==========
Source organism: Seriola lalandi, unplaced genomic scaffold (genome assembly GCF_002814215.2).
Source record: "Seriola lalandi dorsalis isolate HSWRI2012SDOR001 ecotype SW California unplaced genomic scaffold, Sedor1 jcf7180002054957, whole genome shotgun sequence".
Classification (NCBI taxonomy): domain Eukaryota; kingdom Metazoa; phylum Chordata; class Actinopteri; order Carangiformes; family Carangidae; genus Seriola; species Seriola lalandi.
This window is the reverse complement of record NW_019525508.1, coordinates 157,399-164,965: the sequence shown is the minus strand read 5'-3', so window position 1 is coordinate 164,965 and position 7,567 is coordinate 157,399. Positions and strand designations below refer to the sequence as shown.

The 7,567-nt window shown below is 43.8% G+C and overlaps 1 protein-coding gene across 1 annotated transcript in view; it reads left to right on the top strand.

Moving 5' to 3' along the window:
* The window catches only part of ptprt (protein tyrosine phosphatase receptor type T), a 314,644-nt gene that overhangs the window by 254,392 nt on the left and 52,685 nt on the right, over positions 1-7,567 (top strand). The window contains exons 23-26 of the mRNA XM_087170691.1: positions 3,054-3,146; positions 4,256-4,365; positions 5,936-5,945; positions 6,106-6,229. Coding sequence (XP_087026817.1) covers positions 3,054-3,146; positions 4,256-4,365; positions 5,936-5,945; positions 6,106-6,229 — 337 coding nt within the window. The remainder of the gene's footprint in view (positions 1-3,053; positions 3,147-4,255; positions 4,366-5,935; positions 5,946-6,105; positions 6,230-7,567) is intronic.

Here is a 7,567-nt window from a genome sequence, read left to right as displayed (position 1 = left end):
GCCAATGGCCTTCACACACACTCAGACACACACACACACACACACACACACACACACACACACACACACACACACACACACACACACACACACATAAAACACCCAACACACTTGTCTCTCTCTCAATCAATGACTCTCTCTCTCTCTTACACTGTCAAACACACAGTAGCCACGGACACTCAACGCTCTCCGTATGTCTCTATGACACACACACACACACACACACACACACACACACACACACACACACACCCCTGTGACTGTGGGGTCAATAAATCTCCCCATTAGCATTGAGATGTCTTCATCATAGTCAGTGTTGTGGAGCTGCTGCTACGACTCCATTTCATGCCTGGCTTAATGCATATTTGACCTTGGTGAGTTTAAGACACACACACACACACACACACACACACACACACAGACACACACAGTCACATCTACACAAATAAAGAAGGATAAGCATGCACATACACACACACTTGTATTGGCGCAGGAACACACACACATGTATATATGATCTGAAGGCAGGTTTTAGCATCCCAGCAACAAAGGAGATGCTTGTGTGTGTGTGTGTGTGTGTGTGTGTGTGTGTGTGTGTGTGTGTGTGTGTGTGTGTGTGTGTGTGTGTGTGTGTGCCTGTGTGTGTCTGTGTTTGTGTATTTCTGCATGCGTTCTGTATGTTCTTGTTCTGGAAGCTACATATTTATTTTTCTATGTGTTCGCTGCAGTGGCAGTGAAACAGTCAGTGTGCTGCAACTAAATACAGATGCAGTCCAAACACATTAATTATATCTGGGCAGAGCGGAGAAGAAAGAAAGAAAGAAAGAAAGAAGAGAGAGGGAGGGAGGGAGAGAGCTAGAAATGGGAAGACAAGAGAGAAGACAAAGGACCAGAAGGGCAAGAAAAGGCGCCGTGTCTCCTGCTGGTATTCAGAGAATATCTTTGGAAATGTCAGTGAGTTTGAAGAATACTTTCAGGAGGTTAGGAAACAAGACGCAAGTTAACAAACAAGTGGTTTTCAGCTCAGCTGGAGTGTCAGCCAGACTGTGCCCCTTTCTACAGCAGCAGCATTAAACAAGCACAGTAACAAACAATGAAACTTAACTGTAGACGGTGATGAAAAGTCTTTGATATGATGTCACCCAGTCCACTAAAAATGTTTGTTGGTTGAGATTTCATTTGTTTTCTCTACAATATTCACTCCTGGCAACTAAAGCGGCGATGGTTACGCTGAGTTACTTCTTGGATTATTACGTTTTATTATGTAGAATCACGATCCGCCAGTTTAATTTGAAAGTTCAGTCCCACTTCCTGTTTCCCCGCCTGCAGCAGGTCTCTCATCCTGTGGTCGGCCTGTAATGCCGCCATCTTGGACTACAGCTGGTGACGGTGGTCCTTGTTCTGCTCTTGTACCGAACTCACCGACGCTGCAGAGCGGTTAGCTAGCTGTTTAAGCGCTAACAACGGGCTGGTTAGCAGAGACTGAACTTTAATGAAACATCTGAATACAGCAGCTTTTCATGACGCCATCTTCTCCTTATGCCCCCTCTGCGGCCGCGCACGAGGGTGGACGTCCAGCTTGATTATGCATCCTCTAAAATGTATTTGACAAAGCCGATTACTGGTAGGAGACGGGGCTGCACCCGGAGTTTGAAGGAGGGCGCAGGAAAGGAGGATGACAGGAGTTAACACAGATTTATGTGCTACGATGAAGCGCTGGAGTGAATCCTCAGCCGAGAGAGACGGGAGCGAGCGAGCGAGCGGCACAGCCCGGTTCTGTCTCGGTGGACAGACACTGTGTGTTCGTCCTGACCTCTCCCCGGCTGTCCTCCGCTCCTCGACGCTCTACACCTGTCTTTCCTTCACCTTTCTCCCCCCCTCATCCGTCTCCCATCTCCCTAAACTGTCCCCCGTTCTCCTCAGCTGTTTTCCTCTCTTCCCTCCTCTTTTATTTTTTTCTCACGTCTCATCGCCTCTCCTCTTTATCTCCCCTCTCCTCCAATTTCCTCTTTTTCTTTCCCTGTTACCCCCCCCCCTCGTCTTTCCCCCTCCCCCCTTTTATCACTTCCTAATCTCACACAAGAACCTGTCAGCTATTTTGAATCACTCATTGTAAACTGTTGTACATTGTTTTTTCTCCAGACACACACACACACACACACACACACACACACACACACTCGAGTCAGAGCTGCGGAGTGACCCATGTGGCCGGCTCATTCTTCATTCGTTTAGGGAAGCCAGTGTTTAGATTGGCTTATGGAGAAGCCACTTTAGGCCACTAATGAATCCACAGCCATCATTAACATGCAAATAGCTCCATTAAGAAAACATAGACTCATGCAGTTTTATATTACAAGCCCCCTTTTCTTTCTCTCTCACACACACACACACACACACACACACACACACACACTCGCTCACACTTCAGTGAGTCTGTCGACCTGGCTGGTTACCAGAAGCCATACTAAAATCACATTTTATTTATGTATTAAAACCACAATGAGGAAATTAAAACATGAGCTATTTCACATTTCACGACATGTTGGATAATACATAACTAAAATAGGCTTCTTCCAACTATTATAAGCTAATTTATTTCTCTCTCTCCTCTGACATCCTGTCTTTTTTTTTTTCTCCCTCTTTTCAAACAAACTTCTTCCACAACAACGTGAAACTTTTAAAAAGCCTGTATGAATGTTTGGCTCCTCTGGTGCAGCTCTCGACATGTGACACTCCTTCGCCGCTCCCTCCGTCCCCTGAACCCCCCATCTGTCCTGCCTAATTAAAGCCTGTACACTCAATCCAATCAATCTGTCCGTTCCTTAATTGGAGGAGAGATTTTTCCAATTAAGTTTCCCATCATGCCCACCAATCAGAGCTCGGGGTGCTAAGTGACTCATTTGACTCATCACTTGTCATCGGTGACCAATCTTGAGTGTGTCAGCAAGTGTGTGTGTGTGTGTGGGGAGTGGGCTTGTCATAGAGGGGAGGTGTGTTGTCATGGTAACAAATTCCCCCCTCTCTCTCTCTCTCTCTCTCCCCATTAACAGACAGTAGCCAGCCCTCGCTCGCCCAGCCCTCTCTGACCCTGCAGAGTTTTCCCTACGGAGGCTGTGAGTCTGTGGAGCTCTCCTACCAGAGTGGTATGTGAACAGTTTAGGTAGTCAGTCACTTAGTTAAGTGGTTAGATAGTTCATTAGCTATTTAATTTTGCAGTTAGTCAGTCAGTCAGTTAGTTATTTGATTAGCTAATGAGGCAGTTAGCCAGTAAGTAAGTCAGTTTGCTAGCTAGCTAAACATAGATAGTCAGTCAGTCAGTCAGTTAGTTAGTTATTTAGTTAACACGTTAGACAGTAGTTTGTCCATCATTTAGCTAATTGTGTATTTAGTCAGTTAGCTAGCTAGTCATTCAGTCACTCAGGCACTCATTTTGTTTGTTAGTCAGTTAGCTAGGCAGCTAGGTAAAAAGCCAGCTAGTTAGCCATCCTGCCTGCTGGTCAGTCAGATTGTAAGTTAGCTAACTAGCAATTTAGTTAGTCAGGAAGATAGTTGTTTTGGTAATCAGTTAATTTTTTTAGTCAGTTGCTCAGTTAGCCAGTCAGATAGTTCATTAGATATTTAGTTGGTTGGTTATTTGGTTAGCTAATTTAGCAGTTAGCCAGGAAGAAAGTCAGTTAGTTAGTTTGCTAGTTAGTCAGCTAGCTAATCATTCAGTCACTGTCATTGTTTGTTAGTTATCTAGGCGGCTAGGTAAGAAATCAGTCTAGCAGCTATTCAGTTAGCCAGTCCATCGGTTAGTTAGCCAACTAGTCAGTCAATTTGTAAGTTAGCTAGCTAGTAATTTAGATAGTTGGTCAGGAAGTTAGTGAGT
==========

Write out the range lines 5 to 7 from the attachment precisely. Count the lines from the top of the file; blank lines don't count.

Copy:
The 7,567-nt window shown below is 43.8% G+C and overlaps 1 protein-coding gene across 1 annotated transcript in view; it reads left to right on the top strand.

Moving 5' to 3' along the window:
* The window catches only part of ptprt (protein tyrosine phosphatase receptor type T), a 314,644-nt gene that overhangs the window by 254,392 nt on the left and 52,685 nt on the right, over positions 1-7,567 (top strand). The window contains exons 23-26 of the mRNA XM_087170691.1: positions 3,054-3,146; positions 4,256-4,365; positions 5,936-5,945; positions 6,106-6,229. Coding sequence (XP_087026817.1) covers positions 3,054-3,146; positions 4,256-4,365; positions 5,936-5,945; positions 6,106-6,229 — 337 coding nt within the window. The remainder of the gene's footprint in view (positions 1-3,053; positions 3,147-4,255; positions 4,366-5,935; positions 5,946-6,105; positions 6,230-7,567) is intronic.